Wednesday, April 20, 2011

Open Book Toronto Interviews Rebecca Rosenblum

Over at OBT, Angela Hibbs interviews Rebecca Rosenblum about writing, Once, and her forthcoming second book The Big Dream:

AH: How was writing and publishing *The Big Dream* different for you than writing and publishing *Once*? Did you feel more confident having one well received book under your belt? More pressure?

RR: Since *The Big Dream* is still a stack of paper on my publisher's desk, I can't fully answer this. The writing process was a bit more focused and faster than for *Once.* I liked it that way—I felt like I lived inside the book a bit more because I was going right from one story to another. Another reason for this is that the stories in this collection are linked and there is even a small overarching narrative to the book--so I had a bit of scaffolding to fall back on when I lost track of what I wanted to do. I also really liked the feeling of working on a book as a book, as opposed to trying to write enough good stories to include. Both experiences are great, but this one was new!

I am certainly very curious as to how *The Big Dream* will be received by the wider world (wider than me, my writing group, my editor and my agent, I mean). I loved having *Once* in the world, and I feel very lucky that it was read by folks who were open to and enjoyed the things I was doing. But you are right, there is a touch of pressure that comes from having such a positive run--how to top it? What if people don't like *Dream,* or just don't like it quite as much? But in the end, it was the book that I needed to write, to move on and grow and challenge myself after *Once*, and I feel a like I became a better writer in doing it. I feel *The Big Dream* is a stronger, more complicated book than *Once.* So there really was never any other option...but I still hope people like it!!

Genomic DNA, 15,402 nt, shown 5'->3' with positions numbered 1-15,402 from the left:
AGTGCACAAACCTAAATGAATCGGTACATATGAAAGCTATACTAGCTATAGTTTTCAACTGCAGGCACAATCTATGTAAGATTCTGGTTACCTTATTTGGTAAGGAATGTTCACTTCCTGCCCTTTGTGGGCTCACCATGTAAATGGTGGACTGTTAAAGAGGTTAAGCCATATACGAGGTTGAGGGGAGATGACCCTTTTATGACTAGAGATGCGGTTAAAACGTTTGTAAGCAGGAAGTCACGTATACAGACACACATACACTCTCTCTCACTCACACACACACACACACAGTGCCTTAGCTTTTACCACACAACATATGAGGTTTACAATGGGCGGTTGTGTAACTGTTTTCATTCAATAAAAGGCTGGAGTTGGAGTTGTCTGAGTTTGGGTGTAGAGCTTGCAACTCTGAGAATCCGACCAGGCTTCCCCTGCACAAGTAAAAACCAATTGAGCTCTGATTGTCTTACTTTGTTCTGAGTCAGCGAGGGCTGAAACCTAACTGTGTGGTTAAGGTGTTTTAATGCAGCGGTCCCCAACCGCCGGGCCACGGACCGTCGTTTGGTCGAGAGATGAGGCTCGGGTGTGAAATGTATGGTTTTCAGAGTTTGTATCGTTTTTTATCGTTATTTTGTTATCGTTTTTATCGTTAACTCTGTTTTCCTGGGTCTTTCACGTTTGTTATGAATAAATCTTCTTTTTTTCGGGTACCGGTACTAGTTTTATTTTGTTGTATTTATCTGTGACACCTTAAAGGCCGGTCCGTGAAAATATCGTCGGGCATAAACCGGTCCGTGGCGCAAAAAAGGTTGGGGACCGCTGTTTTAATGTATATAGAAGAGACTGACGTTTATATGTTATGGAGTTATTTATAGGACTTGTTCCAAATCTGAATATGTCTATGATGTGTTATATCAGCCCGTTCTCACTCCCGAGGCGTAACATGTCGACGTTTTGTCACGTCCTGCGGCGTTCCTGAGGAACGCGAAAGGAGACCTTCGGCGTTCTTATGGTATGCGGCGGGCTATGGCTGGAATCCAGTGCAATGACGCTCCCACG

AH: Who are some of your favourite writers?

RR: This is always so hard--whatever I've been reading recently always crowds to the front of my mind when I'm asked "favourite" questions. I read Michael Christie's *The Beggar's Garden* recently, and it was like he sat down and said, "What book would Rebecca like to read?" and then wrote that. Such tender, understated, funny descriptions of people who live on the margins of our perceptions. I felt this way, even more strongly, about Alexander MacLeod's *Light Lifting* last fall.

I love short story classics, of course of course. Munro and Updike, forever. I read novels too--the last great one was maybe Joshua Ferris's *The Unnamed.* I read an incredible collection of Dionne Brand's poetry not too long ago, and I'm halfway through Van Gogh's letters... I read a lot.

For the whole interview, please go here.

No comments: